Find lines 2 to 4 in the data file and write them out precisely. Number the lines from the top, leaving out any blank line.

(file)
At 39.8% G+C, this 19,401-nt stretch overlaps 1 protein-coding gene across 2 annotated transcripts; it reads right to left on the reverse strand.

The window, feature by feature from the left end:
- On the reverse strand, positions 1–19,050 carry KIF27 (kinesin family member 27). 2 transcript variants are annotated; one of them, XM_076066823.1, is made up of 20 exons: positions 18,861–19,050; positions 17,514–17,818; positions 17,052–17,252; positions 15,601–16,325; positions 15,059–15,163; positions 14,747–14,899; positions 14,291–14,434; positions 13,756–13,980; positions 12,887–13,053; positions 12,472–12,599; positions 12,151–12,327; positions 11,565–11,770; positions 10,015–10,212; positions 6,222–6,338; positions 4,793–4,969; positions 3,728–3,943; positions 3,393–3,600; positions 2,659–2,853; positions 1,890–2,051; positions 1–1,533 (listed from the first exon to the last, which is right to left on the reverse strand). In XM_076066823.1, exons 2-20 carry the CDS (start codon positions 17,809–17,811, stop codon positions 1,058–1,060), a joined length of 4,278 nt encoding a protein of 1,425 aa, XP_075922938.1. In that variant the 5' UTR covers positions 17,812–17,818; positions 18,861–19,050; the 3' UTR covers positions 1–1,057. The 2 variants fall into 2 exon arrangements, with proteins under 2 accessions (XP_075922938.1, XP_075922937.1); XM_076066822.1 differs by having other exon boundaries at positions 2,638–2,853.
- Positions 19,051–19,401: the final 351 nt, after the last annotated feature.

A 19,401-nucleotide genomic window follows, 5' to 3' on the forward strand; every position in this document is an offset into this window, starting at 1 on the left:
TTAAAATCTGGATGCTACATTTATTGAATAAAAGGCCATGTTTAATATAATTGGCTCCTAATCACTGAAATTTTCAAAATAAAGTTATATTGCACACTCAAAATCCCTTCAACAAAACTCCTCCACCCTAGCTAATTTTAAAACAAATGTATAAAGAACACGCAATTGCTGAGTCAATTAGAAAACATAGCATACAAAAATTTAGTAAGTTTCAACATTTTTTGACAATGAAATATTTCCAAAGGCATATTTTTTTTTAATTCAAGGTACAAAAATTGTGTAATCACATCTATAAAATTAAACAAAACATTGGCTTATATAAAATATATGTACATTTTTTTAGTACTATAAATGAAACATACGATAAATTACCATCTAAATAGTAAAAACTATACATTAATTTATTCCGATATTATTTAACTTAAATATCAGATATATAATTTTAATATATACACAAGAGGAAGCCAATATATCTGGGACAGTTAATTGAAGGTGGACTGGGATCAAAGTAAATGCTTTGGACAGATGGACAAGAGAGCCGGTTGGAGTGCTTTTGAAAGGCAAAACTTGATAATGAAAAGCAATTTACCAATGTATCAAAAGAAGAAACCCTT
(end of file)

The window, feature by feature from the left end:
- On the reverse strand, positions 1–19,050 carry KIF27 (kinesin family member 27). 2 transcript variants are annotated; one of them, XM_076066823.1, is made up of 20 exons: positions 18,861–19,050; positions 17,514–17,818; positions 17,052–17,252; positions 15,601–16,325; positions 15,059–15,163; positions 14,747–14,899; positions 14,291–14,434; positions 13,756–13,980; positions 12,887–13,053; positions 12,472–12,599; positions 12,151–12,327; positions 11,565–11,770; positions 10,015–10,212; positions 6,222–6,338; positions 4,793–4,969; positions 3,728–3,943; positions 3,393–3,600; positions 2,659–2,853; positions 1,890–2,051; positions 1–1,533 (listed from the first exon to the last, which is right to left on the reverse strand). In XM_076066823.1, exons 2-20 carry the CDS (start codon positions 17,809–17,811, stop codon positions 1,058–1,060), a joined length of 4,278 nt encoding a protein of 1,425 aa, XP_075922938.1. In that variant the 5' UTR covers positions 17,812–17,818; positions 18,861–19,050; the 3' UTR covers positions 1–1,057. The 2 variants fall into 2 exon arrangements, with proteins under 2 accessions (XP_075922938.1, XP_075922937.1); XM_076066822.1 differs by having other exon boundaries at positions 2,638–2,853.
- Positions 19,051–19,401: the final 351 nt, after the last annotated feature.